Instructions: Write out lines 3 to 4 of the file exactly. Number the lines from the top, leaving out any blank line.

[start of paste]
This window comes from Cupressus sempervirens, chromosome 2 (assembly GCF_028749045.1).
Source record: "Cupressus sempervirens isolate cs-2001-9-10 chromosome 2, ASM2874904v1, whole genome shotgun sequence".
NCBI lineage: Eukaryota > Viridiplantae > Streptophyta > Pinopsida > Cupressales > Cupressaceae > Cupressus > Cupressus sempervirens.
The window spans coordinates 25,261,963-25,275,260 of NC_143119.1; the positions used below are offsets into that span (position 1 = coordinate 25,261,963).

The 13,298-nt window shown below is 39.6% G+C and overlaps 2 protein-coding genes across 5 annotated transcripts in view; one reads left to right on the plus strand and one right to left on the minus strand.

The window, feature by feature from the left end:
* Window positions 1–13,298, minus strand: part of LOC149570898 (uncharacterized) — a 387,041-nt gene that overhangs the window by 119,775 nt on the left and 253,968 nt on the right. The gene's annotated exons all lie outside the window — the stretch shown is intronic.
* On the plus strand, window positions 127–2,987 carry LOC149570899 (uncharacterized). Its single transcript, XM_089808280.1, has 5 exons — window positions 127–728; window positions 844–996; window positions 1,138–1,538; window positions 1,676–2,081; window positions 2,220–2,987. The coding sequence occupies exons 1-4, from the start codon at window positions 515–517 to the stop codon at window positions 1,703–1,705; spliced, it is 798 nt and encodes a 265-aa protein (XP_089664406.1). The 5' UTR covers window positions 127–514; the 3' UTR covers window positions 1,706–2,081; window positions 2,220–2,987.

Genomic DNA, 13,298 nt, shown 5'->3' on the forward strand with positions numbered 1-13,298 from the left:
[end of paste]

NCBI lineage: Eukaryota > Viridiplantae > Streptophyta > Pinopsida > Cupressales > Cupressaceae > Cupressus > Cupressus sempervirens.
The window spans coordinates 25,261,963-25,275,260 of NC_143119.1; the positions used below are offsets into that span (position 1 = coordinate 25,261,963).